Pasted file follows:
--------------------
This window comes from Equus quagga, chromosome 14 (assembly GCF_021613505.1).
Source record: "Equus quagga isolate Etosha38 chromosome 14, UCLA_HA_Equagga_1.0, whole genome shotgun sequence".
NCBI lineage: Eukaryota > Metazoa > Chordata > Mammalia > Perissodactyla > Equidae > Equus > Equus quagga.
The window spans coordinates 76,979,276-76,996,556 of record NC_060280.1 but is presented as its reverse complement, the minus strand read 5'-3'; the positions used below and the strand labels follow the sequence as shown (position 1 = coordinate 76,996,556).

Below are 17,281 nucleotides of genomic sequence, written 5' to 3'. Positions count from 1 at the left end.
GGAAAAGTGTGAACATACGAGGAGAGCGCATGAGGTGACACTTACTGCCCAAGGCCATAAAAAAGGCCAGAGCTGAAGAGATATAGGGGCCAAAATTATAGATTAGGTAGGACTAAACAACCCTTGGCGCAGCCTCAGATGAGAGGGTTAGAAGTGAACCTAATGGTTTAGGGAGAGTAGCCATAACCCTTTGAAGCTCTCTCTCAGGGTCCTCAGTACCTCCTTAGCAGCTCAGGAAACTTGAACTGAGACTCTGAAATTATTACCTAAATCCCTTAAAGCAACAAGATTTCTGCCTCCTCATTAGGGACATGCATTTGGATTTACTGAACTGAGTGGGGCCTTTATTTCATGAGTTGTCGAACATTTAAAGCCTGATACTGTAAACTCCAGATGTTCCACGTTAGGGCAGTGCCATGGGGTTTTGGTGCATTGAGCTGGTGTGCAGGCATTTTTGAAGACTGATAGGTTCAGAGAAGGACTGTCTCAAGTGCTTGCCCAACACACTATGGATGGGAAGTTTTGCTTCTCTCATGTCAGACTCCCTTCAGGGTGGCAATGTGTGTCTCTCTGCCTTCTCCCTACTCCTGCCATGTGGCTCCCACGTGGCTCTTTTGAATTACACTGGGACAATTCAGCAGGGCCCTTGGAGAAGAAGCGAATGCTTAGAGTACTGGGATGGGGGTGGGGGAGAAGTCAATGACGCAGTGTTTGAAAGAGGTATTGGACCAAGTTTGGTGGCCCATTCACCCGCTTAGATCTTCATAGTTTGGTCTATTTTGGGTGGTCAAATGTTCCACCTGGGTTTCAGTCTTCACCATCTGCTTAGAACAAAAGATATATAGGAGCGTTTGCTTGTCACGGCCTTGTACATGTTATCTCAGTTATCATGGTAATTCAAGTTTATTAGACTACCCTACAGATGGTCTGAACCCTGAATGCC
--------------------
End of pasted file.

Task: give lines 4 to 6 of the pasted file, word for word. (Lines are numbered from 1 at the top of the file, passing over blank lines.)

The window spans coordinates 76,979,276-76,996,556 of record NC_060280.1 but is presented as its reverse complement, the minus strand read 5'-3'; the positions used below and the strand labels follow the sequence as shown (position 1 = coordinate 76,996,556).

Below are 17,281 nucleotides of genomic sequence, written 5' to 3'. Positions count from 1 at the left end.
GGAAAAGTGTGAACATACGAGGAGAGCGCATGAGGTGACACTTACTGCCCAAGGCCATAAAAAAGGCCAGAGCTGAAGAGATATAGGGGCCAAAATTATAGATTAGGTAGGACTAAACAACCCTTGGCGCAGCCTCAGATGAGAGGGTTAGAAGTGAACCTAATGGTTTAGGGAGAGTAGCCATAACCCTTTGAAGCTCTCTCTCAGGGTCCTCAGTACCTCCTTAGCAGCTCAGGAAACTTGAACTGAGACTCTGAAATTATTACCTAAATCCCTTAAAGCAACAAGATTTCTGCCTCCTCATTAGGGACATGCATTTGGATTTACTGAACTGAGTGGGGCCTTTATTTCATGAGTTGTCGAACATTTAAAGCCTGATACTGTAAACTCCAGATGTTCCACGTTAGGGCAGTGCCATGGGGTTTTGGTGCATTGAGCTGGTGTGCAGGCATTTTTGAAGACTGATAGGTTCAGAGAAGGACTGTCTCAAGTGCTTGCCCAACACACTATGGATGGGAAGTTTTGCTTCTCTCATGTCAGACTCCCTTCAGGGTGGCAATGTGTGTCTCTCTGCCTTCTCCCTACTCCTGCCATGTGGCTCCCACGTGGCTCTTTTGAATTACACTGGGACAATTCAGCAGGGCCCTTGGAGAAGAAGCGAATGCTTAGAGTACTGGGATGGGGGTGGGGGAGAAGTCAATGACGCAGTGTTTGAAAGAGGTATTGGACCAAGTTTGGTGGCCCATTCACCCGCTTAGATCTTCATAGTTTGGTCTATTTTGGGTGGTCAAATGTTCCACCTGGGTTTCAGTCTTCACCATCTGCTTAGAACAAAAGATATATAGGAGCGTTTGCTTGTCACGGCCTTGTACATGTTATCTCAGTTATCATGGTAATTCAAGTTTATTAGACTACCCTACAGATGGTCTGAACCCTGAATGCC